So, what do I do? Whatever it takes to get the forward motion stopped. This might mean me running a bit so the horse heads towards the fence, and in the mean time I'm putting a clear message out through the lunge line to his head that he needs to stop and stop now.
                                  ______________________________
                                  The CoTH CYA - please consult w/your veterinarian under any and all circumstances. - ET

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                                  • #18
                                    So, how do you retrain one who has already figured out that he is an 1800 pound skiboat, and you are merely an arena surfer dragging at the end of the line until you finally let go?

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                                    • #19
                                      Originally posted by MyReality View Post
                                      I don't like to let the horse knows, ever, that I could not control him. So if you can stop him, sure go ahead, stop him. But if I know I can't stop him, I will never let him find out I wanted to stop him but I couldn't.
                                      I agree with that! If you are "allowing" him to run he's not getting away with anything, but if you are trying to stop him and he is still running he's getting away with it.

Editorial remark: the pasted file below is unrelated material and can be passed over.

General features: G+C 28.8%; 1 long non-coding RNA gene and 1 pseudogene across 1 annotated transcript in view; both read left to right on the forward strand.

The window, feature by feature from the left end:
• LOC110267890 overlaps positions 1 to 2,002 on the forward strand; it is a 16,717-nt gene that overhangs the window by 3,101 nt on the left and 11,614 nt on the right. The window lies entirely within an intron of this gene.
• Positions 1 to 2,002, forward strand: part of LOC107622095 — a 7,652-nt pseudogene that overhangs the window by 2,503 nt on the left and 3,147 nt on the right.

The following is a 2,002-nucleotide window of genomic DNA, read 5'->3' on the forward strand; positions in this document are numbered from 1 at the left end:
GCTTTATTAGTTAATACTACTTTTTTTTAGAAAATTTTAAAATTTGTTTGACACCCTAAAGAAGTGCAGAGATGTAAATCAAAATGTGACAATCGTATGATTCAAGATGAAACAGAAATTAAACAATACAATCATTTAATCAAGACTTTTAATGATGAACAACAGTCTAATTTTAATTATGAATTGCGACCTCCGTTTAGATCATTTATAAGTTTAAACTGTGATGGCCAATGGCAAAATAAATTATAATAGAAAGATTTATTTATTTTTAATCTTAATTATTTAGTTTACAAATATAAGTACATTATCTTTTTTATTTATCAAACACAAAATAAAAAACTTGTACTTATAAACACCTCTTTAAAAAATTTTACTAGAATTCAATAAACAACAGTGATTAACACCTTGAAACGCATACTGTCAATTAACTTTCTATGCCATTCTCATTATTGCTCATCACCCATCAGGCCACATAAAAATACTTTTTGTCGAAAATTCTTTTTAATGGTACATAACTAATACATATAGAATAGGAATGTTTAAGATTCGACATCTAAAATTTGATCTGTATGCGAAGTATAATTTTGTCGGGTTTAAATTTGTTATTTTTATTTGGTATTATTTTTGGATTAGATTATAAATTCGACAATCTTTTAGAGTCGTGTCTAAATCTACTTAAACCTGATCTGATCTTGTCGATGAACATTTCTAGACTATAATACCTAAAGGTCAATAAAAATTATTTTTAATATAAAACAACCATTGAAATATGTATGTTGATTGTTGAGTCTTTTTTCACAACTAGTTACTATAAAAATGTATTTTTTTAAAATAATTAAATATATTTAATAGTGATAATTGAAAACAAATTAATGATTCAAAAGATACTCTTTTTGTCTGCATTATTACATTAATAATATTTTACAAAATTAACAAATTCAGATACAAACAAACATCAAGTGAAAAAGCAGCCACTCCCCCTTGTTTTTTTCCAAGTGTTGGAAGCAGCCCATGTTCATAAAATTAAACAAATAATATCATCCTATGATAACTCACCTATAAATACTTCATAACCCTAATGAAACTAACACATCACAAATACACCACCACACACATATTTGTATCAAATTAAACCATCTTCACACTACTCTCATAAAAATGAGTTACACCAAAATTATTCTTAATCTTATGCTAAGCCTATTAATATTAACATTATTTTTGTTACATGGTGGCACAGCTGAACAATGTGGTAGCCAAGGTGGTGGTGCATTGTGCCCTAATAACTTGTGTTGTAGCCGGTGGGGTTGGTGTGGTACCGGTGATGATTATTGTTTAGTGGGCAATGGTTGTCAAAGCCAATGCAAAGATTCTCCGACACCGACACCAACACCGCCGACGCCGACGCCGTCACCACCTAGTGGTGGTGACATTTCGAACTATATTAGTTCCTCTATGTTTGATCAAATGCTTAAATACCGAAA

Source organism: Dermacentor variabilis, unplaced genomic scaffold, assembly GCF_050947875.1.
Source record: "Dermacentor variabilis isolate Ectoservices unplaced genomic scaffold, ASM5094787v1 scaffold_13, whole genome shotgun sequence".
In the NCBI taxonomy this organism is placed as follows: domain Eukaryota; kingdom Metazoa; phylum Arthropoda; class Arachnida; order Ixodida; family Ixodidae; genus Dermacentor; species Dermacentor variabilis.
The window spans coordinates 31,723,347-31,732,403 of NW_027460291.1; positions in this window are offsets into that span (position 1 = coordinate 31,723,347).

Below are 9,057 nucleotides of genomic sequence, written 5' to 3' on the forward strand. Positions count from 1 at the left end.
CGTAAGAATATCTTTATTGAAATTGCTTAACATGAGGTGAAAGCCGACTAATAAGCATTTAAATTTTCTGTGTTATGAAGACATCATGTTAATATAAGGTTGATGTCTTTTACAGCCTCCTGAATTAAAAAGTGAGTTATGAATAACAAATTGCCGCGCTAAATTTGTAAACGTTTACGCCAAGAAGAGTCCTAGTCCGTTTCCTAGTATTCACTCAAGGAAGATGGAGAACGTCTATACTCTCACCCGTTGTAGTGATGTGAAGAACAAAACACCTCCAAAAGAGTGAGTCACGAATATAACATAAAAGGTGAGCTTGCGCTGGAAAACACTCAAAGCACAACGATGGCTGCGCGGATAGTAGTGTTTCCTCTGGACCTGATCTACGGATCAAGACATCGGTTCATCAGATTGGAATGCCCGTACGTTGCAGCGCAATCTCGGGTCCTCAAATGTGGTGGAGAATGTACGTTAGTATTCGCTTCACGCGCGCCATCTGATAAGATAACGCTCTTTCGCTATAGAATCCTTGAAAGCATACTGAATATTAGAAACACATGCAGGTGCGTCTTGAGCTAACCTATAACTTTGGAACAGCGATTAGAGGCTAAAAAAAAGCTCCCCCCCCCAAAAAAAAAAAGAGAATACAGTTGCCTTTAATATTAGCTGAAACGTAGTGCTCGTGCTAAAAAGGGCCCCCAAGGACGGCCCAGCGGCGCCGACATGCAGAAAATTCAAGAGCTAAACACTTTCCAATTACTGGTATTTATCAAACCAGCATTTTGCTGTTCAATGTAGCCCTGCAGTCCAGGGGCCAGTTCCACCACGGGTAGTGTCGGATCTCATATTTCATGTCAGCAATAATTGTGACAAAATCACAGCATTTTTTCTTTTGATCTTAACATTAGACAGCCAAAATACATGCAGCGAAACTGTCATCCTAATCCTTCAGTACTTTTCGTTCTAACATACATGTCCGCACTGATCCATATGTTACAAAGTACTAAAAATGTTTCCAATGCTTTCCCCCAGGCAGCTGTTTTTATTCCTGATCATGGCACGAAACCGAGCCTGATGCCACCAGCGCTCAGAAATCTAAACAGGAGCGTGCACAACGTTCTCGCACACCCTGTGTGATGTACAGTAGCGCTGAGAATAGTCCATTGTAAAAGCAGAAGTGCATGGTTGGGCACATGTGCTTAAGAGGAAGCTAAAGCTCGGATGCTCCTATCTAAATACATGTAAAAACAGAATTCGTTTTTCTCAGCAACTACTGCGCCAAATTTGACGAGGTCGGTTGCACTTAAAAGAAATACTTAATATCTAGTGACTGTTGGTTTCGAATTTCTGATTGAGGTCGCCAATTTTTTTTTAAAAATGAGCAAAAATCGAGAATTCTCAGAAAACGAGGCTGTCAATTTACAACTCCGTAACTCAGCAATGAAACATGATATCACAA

I also think that some horses have to "work" on the line, because the sense of freedom overwhelms them, they try to take advantage and get out of control, while others who tend to be more relaxed can buzz around on the line at a 100 and then go back to work without a question.

                                      And then you have mine, who for some unknown reason is scared beyond belief of lunging, the line, the whip, and the whole concept, so instead of getting killed attempting to lunge the terrified horse I just let him canter on the buckle with me on (he's VERY sensible with a rider). I figure that he'll lay his head in my lap, let me climb on him like a jungle gym, gallop around the track and stop with a "whoa", if he doesn't lunge so be it.

                                      Comment


                                      • #20
                                        I weigh 105 pounds soaking wet and I can yank a 1500 pound 16 hand horse off his feet on the lunge line if I need to. Using a shorter line you can step into the circle and behind the horse to sharpen the angle, then spin and run backwards. It is enough to pull the head around and face the horse toward you. If the footing is slippery or the horse is especially stupid you can yank it off it's feet so be careful, although occasionally this might be a good come to jesus moment for the horse!

                                        After I do the spin n yank on the angle I immedietly put the horse back out. I don't say anything different and the horse has no idea I did anything. I did this with a green mare who would reel out to the end of the line the run flat out until you said whoa. She did whoa very well, but nothing in between! A couple days and she actually walked and trotted! Same technique worked for a bolter.

                                        I would have someone experienced help you out since they can move faster and correct the problem quicker then show you exactly what to do.
                                        http://weanieeventer.blogspot.com/